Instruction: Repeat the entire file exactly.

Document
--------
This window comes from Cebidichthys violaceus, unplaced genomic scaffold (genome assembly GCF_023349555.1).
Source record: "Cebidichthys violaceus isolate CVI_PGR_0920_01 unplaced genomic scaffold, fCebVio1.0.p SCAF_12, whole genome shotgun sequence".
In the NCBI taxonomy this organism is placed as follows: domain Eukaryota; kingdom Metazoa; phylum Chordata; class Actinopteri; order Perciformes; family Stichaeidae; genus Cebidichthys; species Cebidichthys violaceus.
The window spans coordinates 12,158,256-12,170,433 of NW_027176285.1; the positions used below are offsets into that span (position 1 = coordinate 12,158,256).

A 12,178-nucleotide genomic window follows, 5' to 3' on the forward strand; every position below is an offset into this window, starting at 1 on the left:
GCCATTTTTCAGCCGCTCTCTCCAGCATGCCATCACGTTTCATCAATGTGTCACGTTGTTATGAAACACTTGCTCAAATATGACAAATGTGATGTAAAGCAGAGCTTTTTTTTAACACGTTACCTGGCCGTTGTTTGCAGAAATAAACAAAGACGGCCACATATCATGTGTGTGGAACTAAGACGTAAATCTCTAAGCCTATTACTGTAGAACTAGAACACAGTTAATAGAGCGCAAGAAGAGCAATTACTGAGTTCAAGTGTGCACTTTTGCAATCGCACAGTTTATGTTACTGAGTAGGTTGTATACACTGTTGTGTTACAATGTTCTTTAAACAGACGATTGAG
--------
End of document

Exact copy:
This window comes from Cebidichthys violaceus, unplaced genomic scaffold (genome assembly GCF_023349555.1).
Source record: "Cebidichthys violaceus isolate CVI_PGR_0920_01 unplaced genomic scaffold, fCebVio1.0.p SCAF_12, whole genome shotgun sequence".
In the NCBI taxonomy this organism is placed as follows: domain Eukaryota; kingdom Metazoa; phylum Chordata; class Actinopteri; order Perciformes; family Stichaeidae; genus Cebidichthys; species Cebidichthys violaceus.
The window spans coordinates 12,158,256-12,170,433 of NW_027176285.1; the positions used below are offsets into that span (position 1 = coordinate 12,158,256).

A 12,178-nucleotide genomic window follows, 5' to 3' on the forward strand; every position below is an offset into this window, starting at 1 on the left:
GCCATTTTTCAGCCGCTCTCTCCAGCATGCCATCACGTTTCATCAATGTGTCACGTTGTTATGAAACACTTGCTCAAATATGACAAATGTGATGTAAAGCAGAGCTTTTTTTTAACACGTTACCTGGCCGTTGTTTGCAGAAATAAACAAAGACGGCCACATATCATGTGTGTGGAACTAAGACGTAAATCTCTAAGCCTATTACTGTAGAACTAGAACACAGTTAATAGAGCGCAAGAAGAGCAATTACTGAGTTCAAGTGTGCACTTTTGCAATCGCACAGTTTATGTTACTGAGTAGGTTGTATACACTGTTGTGTTACAATGTTCTTTAAACAGACGATTGAG